A Postal History Gallery of Related Events


Richard E. Byrd

Second Byrd Antarctic Expedition


A fee of 50¢ was charged for all covers serviced at Little America. About 54,000 pieces of mail were received by the mail clerk in the first year. Despite the rules about use of regular postage, some covers were processed.

Cancellation problems were encountered by freezing gears and congealing ink. A postal specialist was sent to assist with the second year mail while the regular clerk finished the job with the wrong date and many covers indelibly ink-smeared.

A "Second Cancellation" cachet identified mail accumulated in New Zealand for handling in 1935. The remainder of the 1934 mail was identified by a "DELAYED" cachet and the incorrect date of January 31. All mail was delivered to the San Francisco post office after closing the base.

(Courtesy of George Hall)


Mail from a crewmember aboard the support ship SS JACOB RUPPERT, canceled at the ship's authorized
sea post office 6 May 1935 as it sailed home in USA waters. This piece is annotated (lower left corner) from an earlier post-Antarctic, en route stop at Easter
Island, on Paramount Pictures cacheted official expedition stationery bearing additionally the marking of the other expedition ship, BEAR OF OAKLAND (left center), indicating this mail might have been prepared first aboard that ship. Auxiliary USPOD markings indicate that it bore no contents when received at the post office of delivery.

(Courtesy of Herb & Janice Harvis)


(Courtesy of the George Hall)





Makintosh Oceanographic Surveys

Discovery II Expedition


Scientist J.W.S. Marr, aboard the RRS DISCOVERY II during the Makintosh Oceanographic Surveys of 1933-35, addressed a cover to himself. This piece of mail was delivered back to him at the postal counter. Extensive work at sea limited mail from this expedition.

(Courtesy of George Hall)

The expedition made several long voyages through the Pacific and Atlantic sectors of the Southern Ocean, examining whale populations and their environment. The vessel visited Marion Island, South Georgia, South Orkney Islands and the South Shetlands, making surveys in the last group.


Port Stanley, Falkland Islands - canceled 27 December 1933. This England-bound mail was sent from a crewmember aboard the British Antarctic oceans research vessel RRS DISCOVERY II , as it was about to conduct its second Antarctic waters circumpolar research cruise.

(Courtesy of Herb & Janice Harvis)


Could It Be DISCOVERY II Mail ? . . .


(Courtesy of Gary Pierson)

Mail for Tristan da Cunha was piling up in the Simonstown post office in Cape Town, South Africa. On October 5, 1932, the postmaster wrote a letter to the Postmaster General inquiring as to whether or not this mail should be forwarded to London since no vessel had called to pick up and deliver Tristan's mail since HMS CARLISLE did so some 10 months earlier. This letter prompted inquiries within the London Post Office and Colonial Office which resulted in reaching an agreement with the Cunard Steamship Company to fit in a call at Tristan da Cunha by SS CORINTHIA while on its world cruise in 1933. The cruise left New York on January 7, 1933 and arrived back in New York on May 25 after visiting 37 different ports.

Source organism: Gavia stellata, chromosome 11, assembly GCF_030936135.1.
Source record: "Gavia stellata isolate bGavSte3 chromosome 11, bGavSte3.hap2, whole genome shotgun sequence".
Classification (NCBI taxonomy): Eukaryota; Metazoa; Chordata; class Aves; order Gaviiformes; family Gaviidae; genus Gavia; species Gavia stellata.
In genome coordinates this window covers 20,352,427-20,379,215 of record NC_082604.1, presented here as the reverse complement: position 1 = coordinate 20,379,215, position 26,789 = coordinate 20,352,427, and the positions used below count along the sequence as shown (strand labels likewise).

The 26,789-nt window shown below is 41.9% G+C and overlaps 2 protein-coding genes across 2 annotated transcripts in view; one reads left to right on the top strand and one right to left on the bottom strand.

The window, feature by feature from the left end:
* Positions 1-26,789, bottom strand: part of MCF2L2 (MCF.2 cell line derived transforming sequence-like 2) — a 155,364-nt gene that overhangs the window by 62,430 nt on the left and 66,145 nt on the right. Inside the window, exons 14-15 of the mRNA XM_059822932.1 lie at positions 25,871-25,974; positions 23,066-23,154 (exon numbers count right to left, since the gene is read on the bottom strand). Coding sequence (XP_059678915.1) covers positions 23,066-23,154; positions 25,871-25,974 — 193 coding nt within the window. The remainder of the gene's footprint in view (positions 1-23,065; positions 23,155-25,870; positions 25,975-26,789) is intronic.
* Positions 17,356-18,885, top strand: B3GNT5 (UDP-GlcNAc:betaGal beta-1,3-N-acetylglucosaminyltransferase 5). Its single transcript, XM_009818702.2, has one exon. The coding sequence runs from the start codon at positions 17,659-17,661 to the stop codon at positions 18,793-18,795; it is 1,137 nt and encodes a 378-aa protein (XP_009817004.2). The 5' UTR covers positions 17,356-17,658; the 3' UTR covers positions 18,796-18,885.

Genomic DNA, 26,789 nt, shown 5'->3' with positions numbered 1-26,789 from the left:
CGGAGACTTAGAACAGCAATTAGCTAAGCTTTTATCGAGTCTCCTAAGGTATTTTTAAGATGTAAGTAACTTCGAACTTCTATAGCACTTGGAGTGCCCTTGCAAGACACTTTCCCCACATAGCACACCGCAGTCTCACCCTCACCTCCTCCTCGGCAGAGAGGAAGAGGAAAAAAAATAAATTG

But . . .

the call at Tristan would only be possible if weather conditions permitted. If the weather was too extreme, mail for Tristan would be taken to South America and brought back to London at a later date. Usual notices were announced to the public concerning this special arrangement and a letter from Douglas Gane was published in The Times on February 24, 1933, appealing for donations and gifts for the islanders whose potato crop had once again failed. Imperial Airways, Ltd. came into the picture to support the mission. A Mr. Henderson of the Airways Terminus at Victoria Station London wrote a letter to the London Post Office on March 21 stating that a later time for posting would be available by using the "Air Service", which was scheduled to leave London for Cape Town on April 12. The Post Office agreed, but set the date back to April 5 in order to make connection in Cape Town with SS CORINTHIA. An official Post Office Notice was announced with the added statement that, "Correspondence may also be sent by the direct air service from Croydon to Cape Town for which the latest time of posting in the Air Mail box at the G.P.O. is 11:00 a.m. on Wednesday the 5th of April. The air charges are the same as for South Africa." This is the first reference to air mail in connection with Tristan da Cunha.

The mail in London, all 58 bags weighing a ton-and-a-half, was finally sent out to Cape Town aboard SS ARMADALE CASTLE to connect with SS CORINTHIA. The transfer was made and SS CORINTHIA arrived off Tristan on April 27 but as luck would have it, the weather was too poor to offload the mail. As a result, the mail was dropped in Montivideo, Uruguay and transfered to SS ORANIA which took the mail to Rio de Janeiro. From Rio, the Japanese vessel MANILA MARU sailed across the Atlantic with Tristan's mail, failing to stop at Tristan for unknown reasons, and left the mail once again in Cape Town. It was July 1933, nine months having passed since the beginning of the attempted delivery!